The Dangers of Deficit Reduction

NEW YORK - A wave of fiscal austerity is rushing over Europe and
America. The magnitude of budget deficits -- like the magnitude of
the downturn -- has taken many by surprise. But despite protests by
yesterday's proponents of deregulation, who would like the
government to remain passive, most economists believe that
government spending has made a difference, helping to avert another
Great Depression.

Most economists also agree that it is a mistake to look at only
one side of a balance sheet (whether for the public or private
sector). One has to look not only at what a country or firm owes,
but also at its assets. This should help answer those
financial-sector hawks who are raising alarms about government
spending. After all, even deficit hawks acknowledge that we should
be focusing not on today's deficit, but on the long-term national
debt. Spending, especially on investments in education, technology
and infrastructure, can actually lead to lower long-term

Faster growth and returns on public investment yield higher tax
revenues, and a 5 to 6 percent return is more than enough to offset
temporary increases in the national debt. A social cost-benefit
analysis (taking into account impacts other than on the budget)
makes such expenditures, even when debt-financed, even more

Finally, most economists agree that, apart from these
considerations, the appropriate size of a deficit depends in part
on the state of the economy. A weaker economy calls for a larger
deficit, and the appropriate size of the deficit in the face of a
recession depends on the precise circumstances.

It is here that economists disagree. Forecasting is always
difficult, but especially so in troubled times. What has happened
is (fortunately) not an everyday occurrence; it would be foolish to
look at past recoveries to predict this one.

In America, for instance, bad debt and foreclosures are at
levels not seen for three-quarters of a century; the decline in
credit in 2009 was the largest since 1942. Comparisons to the Great
Depression are also deceptive, because the economy today is so
different in so many ways.

Yet, even with large deficits, economic growth in the U.S. and
Europe is anemic, and forecasts of private-sector growth suggest
that in the absence of continued government support, there is risk
of continued stagnation -- of growth too weak to return
unemployment to normal levels anytime soon.

The risks are asymmetric: If these forecasts are wrong, and
there is a more robust recovery, then, of course, expenditures can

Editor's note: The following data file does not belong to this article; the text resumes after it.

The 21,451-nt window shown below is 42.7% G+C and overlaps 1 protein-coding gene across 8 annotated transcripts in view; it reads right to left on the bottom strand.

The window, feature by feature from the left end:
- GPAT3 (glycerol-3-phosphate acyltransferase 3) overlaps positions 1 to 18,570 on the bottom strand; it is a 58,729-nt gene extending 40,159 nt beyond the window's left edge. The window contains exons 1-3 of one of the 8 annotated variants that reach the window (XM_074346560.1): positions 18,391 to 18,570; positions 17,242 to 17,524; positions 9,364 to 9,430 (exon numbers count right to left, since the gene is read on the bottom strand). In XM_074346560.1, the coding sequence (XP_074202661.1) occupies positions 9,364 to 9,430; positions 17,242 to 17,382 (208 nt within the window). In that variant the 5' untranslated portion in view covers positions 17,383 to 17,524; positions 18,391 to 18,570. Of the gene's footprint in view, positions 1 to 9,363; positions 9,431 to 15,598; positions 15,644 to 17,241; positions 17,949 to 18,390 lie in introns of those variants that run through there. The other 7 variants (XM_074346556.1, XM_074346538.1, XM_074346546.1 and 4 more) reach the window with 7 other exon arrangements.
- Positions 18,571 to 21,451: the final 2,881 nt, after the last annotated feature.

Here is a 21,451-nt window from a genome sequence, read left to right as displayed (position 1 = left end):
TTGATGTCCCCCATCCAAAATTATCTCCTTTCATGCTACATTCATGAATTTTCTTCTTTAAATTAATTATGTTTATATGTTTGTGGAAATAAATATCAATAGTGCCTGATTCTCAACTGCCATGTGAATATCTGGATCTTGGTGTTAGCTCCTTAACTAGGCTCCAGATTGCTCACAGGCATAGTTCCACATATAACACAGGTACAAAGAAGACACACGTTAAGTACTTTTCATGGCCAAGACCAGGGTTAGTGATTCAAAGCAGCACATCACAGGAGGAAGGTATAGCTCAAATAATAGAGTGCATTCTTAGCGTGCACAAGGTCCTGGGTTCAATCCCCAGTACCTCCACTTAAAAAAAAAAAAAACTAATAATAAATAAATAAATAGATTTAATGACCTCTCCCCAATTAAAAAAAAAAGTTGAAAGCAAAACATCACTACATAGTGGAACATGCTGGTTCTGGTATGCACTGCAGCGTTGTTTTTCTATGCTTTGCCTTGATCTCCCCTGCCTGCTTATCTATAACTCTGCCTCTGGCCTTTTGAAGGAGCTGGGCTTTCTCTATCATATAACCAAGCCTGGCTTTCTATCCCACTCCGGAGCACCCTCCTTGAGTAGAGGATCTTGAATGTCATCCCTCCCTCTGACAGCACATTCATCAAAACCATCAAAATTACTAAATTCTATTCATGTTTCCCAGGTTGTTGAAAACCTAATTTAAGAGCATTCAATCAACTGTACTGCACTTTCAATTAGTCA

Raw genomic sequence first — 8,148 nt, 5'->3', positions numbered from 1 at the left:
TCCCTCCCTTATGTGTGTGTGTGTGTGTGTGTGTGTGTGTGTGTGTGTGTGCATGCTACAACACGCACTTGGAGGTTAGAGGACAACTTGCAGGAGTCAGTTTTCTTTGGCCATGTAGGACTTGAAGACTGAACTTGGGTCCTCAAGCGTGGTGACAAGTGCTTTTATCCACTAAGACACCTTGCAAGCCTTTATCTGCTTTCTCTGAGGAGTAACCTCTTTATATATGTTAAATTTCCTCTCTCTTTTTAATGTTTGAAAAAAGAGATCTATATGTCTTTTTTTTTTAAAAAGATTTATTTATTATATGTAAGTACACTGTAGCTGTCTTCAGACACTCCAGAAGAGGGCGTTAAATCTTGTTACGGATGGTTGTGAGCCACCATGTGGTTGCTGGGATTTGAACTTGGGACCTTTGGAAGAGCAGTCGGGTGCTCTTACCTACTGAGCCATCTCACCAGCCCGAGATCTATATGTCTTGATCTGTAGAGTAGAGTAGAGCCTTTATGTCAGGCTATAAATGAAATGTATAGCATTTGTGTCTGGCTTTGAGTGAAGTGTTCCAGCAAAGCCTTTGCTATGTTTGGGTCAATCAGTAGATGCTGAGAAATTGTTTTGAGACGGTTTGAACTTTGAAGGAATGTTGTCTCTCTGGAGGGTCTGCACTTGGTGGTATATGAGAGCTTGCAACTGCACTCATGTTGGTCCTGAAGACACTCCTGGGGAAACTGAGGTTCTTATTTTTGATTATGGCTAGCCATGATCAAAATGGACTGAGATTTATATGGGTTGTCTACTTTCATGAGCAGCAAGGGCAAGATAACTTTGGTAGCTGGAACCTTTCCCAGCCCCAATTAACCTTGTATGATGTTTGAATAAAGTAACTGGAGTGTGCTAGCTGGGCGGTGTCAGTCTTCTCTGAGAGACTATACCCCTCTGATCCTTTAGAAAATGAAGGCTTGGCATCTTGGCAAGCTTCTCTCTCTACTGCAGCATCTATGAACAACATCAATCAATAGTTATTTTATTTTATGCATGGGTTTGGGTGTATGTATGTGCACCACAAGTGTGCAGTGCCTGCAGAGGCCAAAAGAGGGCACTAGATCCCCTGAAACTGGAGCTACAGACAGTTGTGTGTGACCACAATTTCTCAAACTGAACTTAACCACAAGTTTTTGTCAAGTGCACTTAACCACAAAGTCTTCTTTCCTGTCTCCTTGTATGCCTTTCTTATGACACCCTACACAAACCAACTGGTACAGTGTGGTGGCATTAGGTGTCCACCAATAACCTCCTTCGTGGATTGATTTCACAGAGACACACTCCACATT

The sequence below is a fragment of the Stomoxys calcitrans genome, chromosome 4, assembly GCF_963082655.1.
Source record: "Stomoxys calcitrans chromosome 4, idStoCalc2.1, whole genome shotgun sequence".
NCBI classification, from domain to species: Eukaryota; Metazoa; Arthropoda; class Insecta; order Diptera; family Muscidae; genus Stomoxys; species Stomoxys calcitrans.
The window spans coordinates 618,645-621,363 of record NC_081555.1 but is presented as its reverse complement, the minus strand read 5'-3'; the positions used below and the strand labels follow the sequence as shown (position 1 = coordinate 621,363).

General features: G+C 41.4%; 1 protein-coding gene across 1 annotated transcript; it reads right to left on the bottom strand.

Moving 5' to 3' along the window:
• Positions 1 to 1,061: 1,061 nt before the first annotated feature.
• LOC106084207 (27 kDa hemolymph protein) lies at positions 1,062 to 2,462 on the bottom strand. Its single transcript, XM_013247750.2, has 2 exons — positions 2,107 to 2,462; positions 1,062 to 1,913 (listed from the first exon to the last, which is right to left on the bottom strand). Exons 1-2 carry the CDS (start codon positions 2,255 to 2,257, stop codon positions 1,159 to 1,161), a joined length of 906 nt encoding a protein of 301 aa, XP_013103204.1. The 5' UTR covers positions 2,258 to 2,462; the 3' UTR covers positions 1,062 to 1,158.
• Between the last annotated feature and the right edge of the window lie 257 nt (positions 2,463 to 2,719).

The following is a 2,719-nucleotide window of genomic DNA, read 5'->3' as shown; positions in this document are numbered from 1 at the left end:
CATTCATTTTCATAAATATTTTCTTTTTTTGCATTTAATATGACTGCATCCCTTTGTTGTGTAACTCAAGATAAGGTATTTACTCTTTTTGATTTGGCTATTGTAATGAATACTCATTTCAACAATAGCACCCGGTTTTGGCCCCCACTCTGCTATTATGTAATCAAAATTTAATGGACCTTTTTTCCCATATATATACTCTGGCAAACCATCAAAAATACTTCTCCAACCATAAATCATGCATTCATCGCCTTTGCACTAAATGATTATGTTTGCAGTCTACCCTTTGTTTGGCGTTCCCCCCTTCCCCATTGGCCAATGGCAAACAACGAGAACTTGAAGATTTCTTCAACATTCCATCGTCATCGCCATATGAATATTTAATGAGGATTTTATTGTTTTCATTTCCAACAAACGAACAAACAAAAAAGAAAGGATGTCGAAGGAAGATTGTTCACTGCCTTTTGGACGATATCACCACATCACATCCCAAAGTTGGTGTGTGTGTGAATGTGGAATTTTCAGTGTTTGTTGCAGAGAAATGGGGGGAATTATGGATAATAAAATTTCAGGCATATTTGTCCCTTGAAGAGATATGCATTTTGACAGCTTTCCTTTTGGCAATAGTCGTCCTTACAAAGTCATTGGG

be cut back and/or taxes increased. But if these forecasts are
right, then a premature "exit" from deficit spending risks pushing
the economy back into recession.

As the global economy returns to growth, governments should, of
course, have plans on the drawing board to raise taxes and cut
expenditures. The right balance will inevitably be a subject of
dispute. Principles like "it is better to tax bad things than good
things" might suggest imposing environmental taxes.

The financial sector has imposed huge externalities on the rest
of society. America's financial industry polluted the world with
toxic mortgages, and, in line with the well established "polluter
pays" principle, taxes should be imposed on it. Besides,
well-designed taxes on the financial sector might help alleviate
problems caused by excessive leverage and banks that are too big to
fail. Taxes on speculative activity might encourage banks to focus
greater attention on performing their key societal role of
providing credit.

Over the longer term, most economists agree that governments,
especially in advanced industrial countries with aging populations,
should be concerned about the sustainability of their policies. But
we must be wary of deficit fetishism. Deficits to finance wars or
giveaways to the financial sector (as happened on a massive scale
in the U.S.) lead to liabilities without corresponding assets,
imposing a burden on future generations. But high-return public
investments that more than pay for themselves can actually improve
the well-being of future generations, and it would be doubly
foolish to burden them with debts from unproductive spending and
then cut back on productive investments.

These are questions for a later day -- at least in many
countries, prospects of a robust recovery are, at best, a year or
two away. For now, the economics is clear: Reducing government
spending is a risk not worth taking.

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